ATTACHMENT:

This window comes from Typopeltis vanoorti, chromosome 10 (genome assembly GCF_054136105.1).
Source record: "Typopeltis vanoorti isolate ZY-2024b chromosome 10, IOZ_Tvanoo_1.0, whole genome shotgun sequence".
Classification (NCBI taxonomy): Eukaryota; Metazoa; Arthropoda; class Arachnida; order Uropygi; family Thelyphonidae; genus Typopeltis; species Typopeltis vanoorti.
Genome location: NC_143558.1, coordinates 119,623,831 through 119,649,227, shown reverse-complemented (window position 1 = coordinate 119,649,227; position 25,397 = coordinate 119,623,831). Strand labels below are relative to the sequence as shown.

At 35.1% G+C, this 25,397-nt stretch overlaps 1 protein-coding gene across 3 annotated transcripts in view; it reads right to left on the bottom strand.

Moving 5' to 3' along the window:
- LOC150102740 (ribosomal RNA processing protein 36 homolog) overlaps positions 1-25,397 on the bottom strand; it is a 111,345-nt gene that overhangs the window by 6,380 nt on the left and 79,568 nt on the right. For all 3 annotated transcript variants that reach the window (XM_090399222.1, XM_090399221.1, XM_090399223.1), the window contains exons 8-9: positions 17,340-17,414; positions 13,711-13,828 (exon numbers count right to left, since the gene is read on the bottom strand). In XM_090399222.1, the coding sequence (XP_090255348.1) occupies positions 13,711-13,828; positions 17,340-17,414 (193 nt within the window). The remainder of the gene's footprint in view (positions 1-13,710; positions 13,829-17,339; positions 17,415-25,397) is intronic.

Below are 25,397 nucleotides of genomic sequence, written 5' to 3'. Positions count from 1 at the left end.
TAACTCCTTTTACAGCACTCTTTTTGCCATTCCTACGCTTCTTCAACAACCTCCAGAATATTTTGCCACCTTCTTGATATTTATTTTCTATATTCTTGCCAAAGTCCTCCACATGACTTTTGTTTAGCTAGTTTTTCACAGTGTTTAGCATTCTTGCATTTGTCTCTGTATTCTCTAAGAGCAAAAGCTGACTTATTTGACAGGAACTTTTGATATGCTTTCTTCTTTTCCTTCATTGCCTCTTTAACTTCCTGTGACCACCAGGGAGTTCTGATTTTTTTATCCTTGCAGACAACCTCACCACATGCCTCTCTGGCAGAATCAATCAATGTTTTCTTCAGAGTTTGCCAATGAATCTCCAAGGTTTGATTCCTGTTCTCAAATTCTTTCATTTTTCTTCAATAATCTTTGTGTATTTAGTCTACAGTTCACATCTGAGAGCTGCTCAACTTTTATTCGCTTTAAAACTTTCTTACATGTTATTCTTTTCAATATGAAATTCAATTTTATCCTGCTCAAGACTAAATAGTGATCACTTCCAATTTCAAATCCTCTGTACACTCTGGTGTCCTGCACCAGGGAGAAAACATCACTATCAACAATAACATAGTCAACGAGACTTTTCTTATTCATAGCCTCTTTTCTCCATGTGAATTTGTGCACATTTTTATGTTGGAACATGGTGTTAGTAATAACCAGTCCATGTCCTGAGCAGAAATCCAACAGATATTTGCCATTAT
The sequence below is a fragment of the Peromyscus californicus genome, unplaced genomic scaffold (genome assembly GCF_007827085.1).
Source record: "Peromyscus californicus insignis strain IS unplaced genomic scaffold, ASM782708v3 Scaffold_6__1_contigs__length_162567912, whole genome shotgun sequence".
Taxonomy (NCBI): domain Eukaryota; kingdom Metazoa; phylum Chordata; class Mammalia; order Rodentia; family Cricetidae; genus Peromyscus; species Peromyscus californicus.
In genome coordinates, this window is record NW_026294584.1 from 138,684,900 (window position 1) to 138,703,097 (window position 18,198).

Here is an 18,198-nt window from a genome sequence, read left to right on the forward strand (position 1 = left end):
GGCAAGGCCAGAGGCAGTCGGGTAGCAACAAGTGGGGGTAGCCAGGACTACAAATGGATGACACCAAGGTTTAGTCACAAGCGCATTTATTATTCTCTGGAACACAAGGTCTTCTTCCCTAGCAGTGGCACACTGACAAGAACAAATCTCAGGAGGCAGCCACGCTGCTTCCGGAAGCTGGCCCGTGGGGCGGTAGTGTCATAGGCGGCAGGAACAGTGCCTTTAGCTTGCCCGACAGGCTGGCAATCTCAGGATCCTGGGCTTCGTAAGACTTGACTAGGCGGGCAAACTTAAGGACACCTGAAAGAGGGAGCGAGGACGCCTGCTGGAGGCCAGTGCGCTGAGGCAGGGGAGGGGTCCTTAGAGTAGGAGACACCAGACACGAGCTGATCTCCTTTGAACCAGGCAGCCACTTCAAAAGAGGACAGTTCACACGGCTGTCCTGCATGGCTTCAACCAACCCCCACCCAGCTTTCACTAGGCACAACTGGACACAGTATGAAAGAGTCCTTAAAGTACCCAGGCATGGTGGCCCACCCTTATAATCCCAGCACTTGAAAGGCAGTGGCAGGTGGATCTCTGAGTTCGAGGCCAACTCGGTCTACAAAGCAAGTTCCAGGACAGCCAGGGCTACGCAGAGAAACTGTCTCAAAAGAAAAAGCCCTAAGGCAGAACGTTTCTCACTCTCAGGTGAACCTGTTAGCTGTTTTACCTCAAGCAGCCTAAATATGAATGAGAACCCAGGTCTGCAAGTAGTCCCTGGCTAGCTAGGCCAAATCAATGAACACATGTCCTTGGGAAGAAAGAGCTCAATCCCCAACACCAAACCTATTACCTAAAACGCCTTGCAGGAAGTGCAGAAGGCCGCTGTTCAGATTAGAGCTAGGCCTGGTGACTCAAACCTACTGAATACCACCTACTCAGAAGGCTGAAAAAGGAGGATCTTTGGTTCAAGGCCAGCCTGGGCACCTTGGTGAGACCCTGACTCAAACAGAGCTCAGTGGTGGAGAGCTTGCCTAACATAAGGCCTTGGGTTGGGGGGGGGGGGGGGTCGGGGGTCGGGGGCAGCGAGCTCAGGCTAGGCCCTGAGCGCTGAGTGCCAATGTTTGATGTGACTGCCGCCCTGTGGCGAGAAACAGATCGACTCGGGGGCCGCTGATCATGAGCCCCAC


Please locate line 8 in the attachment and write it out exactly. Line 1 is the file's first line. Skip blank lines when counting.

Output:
Below are 25,397 nucleotides of genomic sequence, written 5' to 3'. Positions count from 1 at the left end.